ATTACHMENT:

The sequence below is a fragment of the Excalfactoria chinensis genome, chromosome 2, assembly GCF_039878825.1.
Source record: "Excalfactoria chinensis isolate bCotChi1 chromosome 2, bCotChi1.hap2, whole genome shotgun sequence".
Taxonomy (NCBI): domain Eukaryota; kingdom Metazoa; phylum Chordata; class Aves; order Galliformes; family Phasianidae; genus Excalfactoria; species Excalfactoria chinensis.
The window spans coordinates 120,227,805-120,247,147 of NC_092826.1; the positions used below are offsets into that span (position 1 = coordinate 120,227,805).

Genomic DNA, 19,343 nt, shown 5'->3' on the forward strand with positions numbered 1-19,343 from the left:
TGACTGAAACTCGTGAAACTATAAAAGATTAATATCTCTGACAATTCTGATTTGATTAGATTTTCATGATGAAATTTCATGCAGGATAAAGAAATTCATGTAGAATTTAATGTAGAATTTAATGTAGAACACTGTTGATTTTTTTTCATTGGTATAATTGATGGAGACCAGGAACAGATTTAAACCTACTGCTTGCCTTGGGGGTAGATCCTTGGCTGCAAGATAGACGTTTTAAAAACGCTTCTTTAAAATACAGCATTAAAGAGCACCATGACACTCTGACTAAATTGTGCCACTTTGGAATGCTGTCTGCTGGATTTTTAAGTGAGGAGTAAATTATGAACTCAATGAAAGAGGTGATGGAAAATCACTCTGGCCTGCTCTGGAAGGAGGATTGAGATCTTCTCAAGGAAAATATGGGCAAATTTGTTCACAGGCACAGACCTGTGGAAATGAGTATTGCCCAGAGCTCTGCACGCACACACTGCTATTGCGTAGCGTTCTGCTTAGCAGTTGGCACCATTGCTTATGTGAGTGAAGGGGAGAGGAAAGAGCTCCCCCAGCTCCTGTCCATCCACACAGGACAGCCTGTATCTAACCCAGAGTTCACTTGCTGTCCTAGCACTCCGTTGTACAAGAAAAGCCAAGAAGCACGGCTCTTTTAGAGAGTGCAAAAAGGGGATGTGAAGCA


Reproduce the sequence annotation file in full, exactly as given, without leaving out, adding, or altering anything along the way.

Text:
The sequence below is a fragment of the Excalfactoria chinensis genome, chromosome 2, assembly GCF_039878825.1.
Source record: "Excalfactoria chinensis isolate bCotChi1 chromosome 2, bCotChi1.hap2, whole genome shotgun sequence".
Taxonomy (NCBI): domain Eukaryota; kingdom Metazoa; phylum Chordata; class Aves; order Galliformes; family Phasianidae; genus Excalfactoria; species Excalfactoria chinensis.
The window spans coordinates 120,227,805-120,247,147 of NC_092826.1; the positions used below are offsets into that span (position 1 = coordinate 120,227,805).

Genomic DNA, 19,343 nt, shown 5'->3' on the forward strand with positions numbered 1-19,343 from the left:
TGACTGAAACTCGTGAAACTATAAAAGATTAATATCTCTGACAATTCTGATTTGATTAGATTTTCATGATGAAATTTCATGCAGGATAAAGAAATTCATGTAGAATTTAATGTAGAATTTAATGTAGAACACTGTTGATTTTTTTTCATTGGTATAATTGATGGAGACCAGGAACAGATTTAAACCTACTGCTTGCCTTGGGGGTAGATCCTTGGCTGCAAGATAGACGTTTTAAAAACGCTTCTTTAAAATACAGCATTAAAGAGCACCATGACACTCTGACTAAATTGTGCCACTTTGGAATGCTGTCTGCTGGATTTTTAAGTGAGGAGTAAATTATGAACTCAATGAAAGAGGTGATGGAAAATCACTCTGGCCTGCTCTGGAAGGAGGATTGAGATCTTCTCAAGGAAAATATGGGCAAATTTGTTCACAGGCACAGACCTGTGGAAATGAGTATTGCCCAGAGCTCTGCACGCACACACTGCTATTGCGTAGCGTTCTGCTTAGCAGTTGGCACCATTGCTTATGTGAGTGAAGGGGAGAGGAAAGAGCTCCCCCAGCTCCTGTCCATCCACACAGGACAGCCTGTATCTAACCCAGAGTTCACTTGCTGTCCTAGCACTCCGTTGTACAAGAAAAGCCAAGAAGCACGGCTCTTTTAGAGAGTGCAAAAAGGGGATGTGAAGCA